Lessons have been learned from Flintshire's school bus chaos

Reporter:

Beth Hughes

A crisis meeting has revealed that problems with Flintshire’s school transport system are now “over the worst”.

Alyn and Deeside MP Mark Tami requested an urgent meeting with Flintshire Council Streetscene bosses over the “sheer amount of concerning complaints”.

“I’d received a lot of complaints from worried constituents,” he said. “You always get the odd one or two [and] issues normally arise at the start of term, but this year’s has been on a larger scale.”

Mr Tami said Cllr Carolyn Thomas, cabinet member for Streetscene and countryside, agreed to see him quickly in an effort to resolve outstanding issues and the meeting they shared had a “positive outcome”.

“At the meeting I raised a whole host of issues voiced to me by parents,” said Mr Tami. “Nothing could wait as this needed sorting.”

One main concern Mr Tami raised was the disruption in routine for children with special educational needs who have pre-arranged drivers and routes.

Changes in pupil routines could be problematic, added Mr Tami, as well as the “daunting” nature of starting at a new school.

He added: “With regard to children with special educational needs we need a smooth transition into whatever needs to be done for their safety on transport. There needs to be a much more joint approach.

“Overall, communication between the service and parents was not great.”

The MP added: “I don’t understand why bus passes aren’t sent out until the first or second week of term. Apparently it’s because the children will lose them, but you wouldn’t send out a season ticket after two games.

Martin Witty, from Hawarden, is among many parents concerned about the county bus service from Northop Hall to Flintshire schools.

His two daughters, who attend Ysgol Maes Garmon in Mold, currently live with their mother in Northop Hall and have done so for the past four years.

He said: “I am appalled at the whole situation where a 15-year-old and a 13-year-old were left waiting for an hour until a scheduled bus came along.”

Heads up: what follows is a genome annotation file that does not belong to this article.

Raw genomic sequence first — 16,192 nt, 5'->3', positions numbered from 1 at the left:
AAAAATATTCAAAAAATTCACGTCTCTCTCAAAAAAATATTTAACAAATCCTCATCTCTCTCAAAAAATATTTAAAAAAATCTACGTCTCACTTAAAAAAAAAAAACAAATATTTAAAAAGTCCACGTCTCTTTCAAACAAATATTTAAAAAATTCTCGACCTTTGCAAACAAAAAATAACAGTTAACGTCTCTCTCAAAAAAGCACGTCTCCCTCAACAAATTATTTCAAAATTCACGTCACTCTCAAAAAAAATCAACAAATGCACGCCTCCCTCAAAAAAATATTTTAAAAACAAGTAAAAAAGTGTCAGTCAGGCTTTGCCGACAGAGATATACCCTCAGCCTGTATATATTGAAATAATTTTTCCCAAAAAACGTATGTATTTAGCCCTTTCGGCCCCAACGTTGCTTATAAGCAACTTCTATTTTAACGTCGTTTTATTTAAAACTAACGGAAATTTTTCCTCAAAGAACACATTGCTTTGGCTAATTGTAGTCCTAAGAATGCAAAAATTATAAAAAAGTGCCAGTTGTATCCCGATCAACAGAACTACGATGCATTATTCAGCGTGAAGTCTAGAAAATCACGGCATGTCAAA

Mr Witty was further shocked to discover a letter when he returned home from holiday which was addressed to “the parent or guardian” of the Maes Garmon pupils, had not reached his daughters at all.

Mr Witty said: “As this is the first time I have received such correspondence, I assumed it was a duplicate of a letter sent to their [mother’s] home and didn’t think about it again until the phone conversation with my daughter on the Monday evening.

“On opening it, I discovered it was from the council and related to school bus services and was the bus timetable for her as if she was living at my address in Hawarden.

“Not only have the council failed to provide a bus on their usual route, they have decided that, after four years at Maes Garmon, my children are now resident with me, without any such request being made.”

Incidents such as these sparked Mr Tami’s call for the meeting as well him being worried for the safety of children at bus stops unsure whether the bus would arrive.

“A lot of children didn’t receive bus passes or information on which service they were getting,” Mr Tami said.

Steve Jones, Flintshire Council’s chief officer Streetscene, has said: “The council transports in excess of 5,000 learners to schools and colleges across the region each day.

“Work commences at the beginning of the summer to allocate eligible pupils to routes and set up the transport arrangements.

“However, despite this, minor issues do materialise every September once the transport commences and this year is no different.

“The council will ensure that any emerging issues are dealt with promptly and will continue to monitor the transport arrangements, as is customary each year.”

Email:

beth.hughes@nwn.co.uk

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